Because obesity is a high-risk factor for COVID-19, there’s been an increased interest in bariatric surgery during the pandemic.
Now, there's some evidence the procedure does in fact lower a person's risk of severe symptoms.
“When the metabolic profile of the patients improve, patients are getting healthier and seem like they can fight the virus stronger and their outcomes are going to be better,” said Dr. Ali Aminian, Director of the Bariatric and Metabolic Institute at the Cleveland Clinic.
The Bariatric and Metabolic Institute identified patients who had weight loss surgery prior to getting COVID and matched them against a control group of obese patients who also got COVID-19. Only 18% of those who had surgery were hospitalized with COVID-19, compared to 42% of the obese patients.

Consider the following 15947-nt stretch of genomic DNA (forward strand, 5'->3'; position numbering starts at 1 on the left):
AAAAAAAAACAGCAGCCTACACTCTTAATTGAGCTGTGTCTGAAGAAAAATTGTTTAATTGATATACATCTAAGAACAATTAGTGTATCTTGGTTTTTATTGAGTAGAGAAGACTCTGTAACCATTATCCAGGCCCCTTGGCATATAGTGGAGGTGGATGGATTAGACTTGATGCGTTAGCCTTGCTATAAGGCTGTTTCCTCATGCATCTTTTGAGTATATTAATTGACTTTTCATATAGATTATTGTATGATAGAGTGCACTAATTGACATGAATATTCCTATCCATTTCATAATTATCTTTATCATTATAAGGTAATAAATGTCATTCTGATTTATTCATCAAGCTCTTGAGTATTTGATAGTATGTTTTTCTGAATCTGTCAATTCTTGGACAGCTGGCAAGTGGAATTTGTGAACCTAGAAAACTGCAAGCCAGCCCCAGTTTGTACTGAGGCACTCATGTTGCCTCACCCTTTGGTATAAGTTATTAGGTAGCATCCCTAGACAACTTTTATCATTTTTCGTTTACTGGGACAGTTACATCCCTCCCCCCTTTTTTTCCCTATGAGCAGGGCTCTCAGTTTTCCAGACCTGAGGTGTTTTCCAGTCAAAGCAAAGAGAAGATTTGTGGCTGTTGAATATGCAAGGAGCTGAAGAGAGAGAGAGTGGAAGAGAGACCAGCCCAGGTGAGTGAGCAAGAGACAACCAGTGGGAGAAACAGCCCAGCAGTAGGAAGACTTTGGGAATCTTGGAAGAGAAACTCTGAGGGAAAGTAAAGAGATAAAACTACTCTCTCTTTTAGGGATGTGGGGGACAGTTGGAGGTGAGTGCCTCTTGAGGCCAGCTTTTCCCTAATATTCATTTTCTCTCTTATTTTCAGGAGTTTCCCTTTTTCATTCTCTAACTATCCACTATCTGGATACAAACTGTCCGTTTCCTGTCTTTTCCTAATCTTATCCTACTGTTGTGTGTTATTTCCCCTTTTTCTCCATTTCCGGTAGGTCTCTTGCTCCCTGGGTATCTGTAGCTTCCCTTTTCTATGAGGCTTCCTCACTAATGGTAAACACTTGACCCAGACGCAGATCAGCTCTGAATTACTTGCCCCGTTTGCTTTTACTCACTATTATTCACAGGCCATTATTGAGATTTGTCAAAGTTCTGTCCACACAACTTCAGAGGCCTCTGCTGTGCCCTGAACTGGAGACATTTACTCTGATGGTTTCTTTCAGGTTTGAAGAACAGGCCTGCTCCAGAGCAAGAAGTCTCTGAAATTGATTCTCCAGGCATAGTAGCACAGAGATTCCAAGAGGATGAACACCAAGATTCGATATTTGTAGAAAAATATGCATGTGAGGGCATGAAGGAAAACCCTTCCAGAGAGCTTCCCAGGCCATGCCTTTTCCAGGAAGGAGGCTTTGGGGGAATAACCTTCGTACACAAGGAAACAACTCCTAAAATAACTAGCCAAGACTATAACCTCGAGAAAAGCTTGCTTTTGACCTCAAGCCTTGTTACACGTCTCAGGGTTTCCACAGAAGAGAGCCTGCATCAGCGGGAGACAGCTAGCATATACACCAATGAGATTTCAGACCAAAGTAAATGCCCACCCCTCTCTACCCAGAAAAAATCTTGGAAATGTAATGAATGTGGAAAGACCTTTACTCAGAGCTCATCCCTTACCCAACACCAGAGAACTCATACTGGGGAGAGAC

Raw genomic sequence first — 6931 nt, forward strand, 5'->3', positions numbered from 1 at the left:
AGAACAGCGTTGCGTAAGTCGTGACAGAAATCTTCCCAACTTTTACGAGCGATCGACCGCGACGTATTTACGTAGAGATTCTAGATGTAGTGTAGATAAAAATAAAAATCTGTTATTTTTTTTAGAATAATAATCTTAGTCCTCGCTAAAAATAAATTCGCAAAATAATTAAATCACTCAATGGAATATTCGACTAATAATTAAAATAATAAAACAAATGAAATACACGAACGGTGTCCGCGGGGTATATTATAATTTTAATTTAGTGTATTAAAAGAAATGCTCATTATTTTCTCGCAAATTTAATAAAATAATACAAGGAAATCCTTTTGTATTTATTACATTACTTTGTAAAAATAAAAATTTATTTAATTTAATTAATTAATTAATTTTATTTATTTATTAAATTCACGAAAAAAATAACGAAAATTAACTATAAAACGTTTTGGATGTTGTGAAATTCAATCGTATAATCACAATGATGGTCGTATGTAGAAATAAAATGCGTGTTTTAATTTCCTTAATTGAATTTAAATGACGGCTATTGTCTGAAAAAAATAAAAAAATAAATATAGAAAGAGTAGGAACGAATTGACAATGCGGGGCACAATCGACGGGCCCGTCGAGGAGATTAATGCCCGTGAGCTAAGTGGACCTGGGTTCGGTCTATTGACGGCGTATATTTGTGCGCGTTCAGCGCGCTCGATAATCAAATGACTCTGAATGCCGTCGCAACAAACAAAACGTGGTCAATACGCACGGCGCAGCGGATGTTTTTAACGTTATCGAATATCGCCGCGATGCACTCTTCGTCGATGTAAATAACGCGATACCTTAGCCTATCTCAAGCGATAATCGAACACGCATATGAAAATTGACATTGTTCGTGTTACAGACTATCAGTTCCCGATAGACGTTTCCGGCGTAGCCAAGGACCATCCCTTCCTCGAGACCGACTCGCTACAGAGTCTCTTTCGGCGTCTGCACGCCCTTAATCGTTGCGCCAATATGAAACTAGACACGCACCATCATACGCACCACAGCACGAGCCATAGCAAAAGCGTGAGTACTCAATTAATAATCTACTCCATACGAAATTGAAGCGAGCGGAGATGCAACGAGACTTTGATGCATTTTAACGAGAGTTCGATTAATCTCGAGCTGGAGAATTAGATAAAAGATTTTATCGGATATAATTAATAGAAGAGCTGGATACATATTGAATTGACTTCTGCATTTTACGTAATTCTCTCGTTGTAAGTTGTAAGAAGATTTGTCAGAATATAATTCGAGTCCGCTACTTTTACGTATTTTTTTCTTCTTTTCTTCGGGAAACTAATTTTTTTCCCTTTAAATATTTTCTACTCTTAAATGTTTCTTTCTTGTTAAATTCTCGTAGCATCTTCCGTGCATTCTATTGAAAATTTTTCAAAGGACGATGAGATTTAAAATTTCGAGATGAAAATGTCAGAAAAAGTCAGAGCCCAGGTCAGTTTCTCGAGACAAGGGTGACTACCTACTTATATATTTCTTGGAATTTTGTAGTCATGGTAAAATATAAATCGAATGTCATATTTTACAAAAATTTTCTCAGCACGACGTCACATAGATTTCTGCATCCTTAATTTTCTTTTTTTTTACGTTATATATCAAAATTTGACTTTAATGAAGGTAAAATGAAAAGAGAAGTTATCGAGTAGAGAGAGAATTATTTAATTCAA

None of the people in the surgery group ended up in the ICU, on a ventilator or died. Some in the obesity group did.
Doctors believe because they had surgery, that group was healthier.
Aminian says the number of bariatric patients at the Cleveland Clinic is almost double what it was last year. He stressed it’s a very safe, but not simple procedure.
“It's a tool. It's a very safe tool. It's a very effective tool,” he said. “We help them in the journey, but patients need to use the tools to succeed.”
Bariatric surgery candidates meet with a dietitian, psychologist, regular doctor and surgeon both before and after surgery.
Despite the evidence of weight loss and surgery improving numerous conditions, access is still an issue. Even those with insurance may still only get a portion of the surgery paid for.